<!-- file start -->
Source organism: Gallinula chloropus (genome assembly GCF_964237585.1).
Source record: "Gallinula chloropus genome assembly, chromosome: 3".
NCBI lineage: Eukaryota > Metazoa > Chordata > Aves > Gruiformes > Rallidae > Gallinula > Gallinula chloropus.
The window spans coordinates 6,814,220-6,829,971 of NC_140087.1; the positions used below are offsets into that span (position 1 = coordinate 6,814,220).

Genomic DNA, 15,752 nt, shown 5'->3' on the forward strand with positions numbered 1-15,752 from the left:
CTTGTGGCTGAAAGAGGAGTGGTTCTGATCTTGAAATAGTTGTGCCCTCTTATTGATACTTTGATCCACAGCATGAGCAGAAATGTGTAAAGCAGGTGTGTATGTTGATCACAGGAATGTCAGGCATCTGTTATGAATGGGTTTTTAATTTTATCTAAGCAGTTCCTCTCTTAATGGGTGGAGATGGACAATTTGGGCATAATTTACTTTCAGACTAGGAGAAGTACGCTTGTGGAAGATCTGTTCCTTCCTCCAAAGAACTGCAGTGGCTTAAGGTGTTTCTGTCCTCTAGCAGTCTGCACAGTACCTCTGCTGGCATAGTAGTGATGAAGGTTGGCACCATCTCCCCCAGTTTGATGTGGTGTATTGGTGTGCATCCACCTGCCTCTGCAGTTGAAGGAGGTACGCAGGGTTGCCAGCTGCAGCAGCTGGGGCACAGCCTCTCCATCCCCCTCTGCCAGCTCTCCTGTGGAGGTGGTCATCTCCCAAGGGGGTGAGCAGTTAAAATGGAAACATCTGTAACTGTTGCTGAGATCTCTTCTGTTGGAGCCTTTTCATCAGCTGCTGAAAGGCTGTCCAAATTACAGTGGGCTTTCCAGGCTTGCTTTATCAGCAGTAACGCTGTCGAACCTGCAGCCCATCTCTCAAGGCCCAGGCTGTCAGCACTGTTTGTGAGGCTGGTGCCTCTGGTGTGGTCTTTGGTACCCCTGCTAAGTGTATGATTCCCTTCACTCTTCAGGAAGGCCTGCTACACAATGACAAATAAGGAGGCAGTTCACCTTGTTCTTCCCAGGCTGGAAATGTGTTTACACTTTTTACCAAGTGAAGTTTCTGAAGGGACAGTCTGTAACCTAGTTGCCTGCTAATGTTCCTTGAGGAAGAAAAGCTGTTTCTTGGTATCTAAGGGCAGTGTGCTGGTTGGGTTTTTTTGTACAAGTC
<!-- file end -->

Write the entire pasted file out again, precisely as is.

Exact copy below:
Source organism: Gallinula chloropus (genome assembly GCF_964237585.1).
Source record: "Gallinula chloropus genome assembly, chromosome: 3".
NCBI lineage: Eukaryota > Metazoa > Chordata > Aves > Gruiformes > Rallidae > Gallinula > Gallinula chloropus.
The window spans coordinates 6,814,220-6,829,971 of NC_140087.1; the positions used below are offsets into that span (position 1 = coordinate 6,814,220).

Genomic DNA, 15,752 nt, shown 5'->3' on the forward strand with positions numbered 1-15,752 from the left:
CTTGTGGCTGAAAGAGGAGTGGTTCTGATCTTGAAATAGTTGTGCCCTCTTATTGATACTTTGATCCACAGCATGAGCAGAAATGTGTAAAGCAGGTGTGTATGTTGATCACAGGAATGTCAGGCATCTGTTATGAATGGGTTTTTAATTTTATCTAAGCAGTTCCTCTCTTAATGGGTGGAGATGGACAATTTGGGCATAATTTACTTTCAGACTAGGAGAAGTACGCTTGTGGAAGATCTGTTCCTTCCTCCAAAGAACTGCAGTGGCTTAAGGTGTTTCTGTCCTCTAGCAGTCTGCACAGTACCTCTGCTGGCATAGTAGTGATGAAGGTTGGCACCATCTCCCCCAGTTTGATGTGGTGTATTGGTGTGCATCCACCTGCCTCTGCAGTTGAAGGAGGTACGCAGGGTTGCCAGCTGCAGCAGCTGGGGCACAGCCTCTCCATCCCCCTCTGCCAGCTCTCCTGTGGAGGTGGTCATCTCCCAAGGGGGTGAGCAGTTAAAATGGAAACATCTGTAACTGTTGCTGAGATCTCTTCTGTTGGAGCCTTTTCATCAGCTGCTGAAAGGCTGTCCAAATTACAGTGGGCTTTCCAGGCTTGCTTTATCAGCAGTAACGCTGTCGAACCTGCAGCCCATCTCTCAAGGCCCAGGCTGTCAGCACTGTTTGTGAGGCTGGTGCCTCTGGTGTGGTCTTTGGTACCCCTGCTAAGTGTATGATTCCCTTCACTCTTCAGGAAGGCCTGCTACACAATGACAAATAAGGAGGCAGTTCACCTTGTTCTTCCCAGGCTGGAAATGTGTTTACACTTTTTACCAAGTGAAGTTTCTGAAGGGACAGTCTGTAACCTAGTTGCCTGCTAATGTTCCTTGAGGAAGAAAAGCTGTTTCTTGGTATCTAAGGGCAGTGTGCTGGTTGGGTTTTTTTGTACAAGTC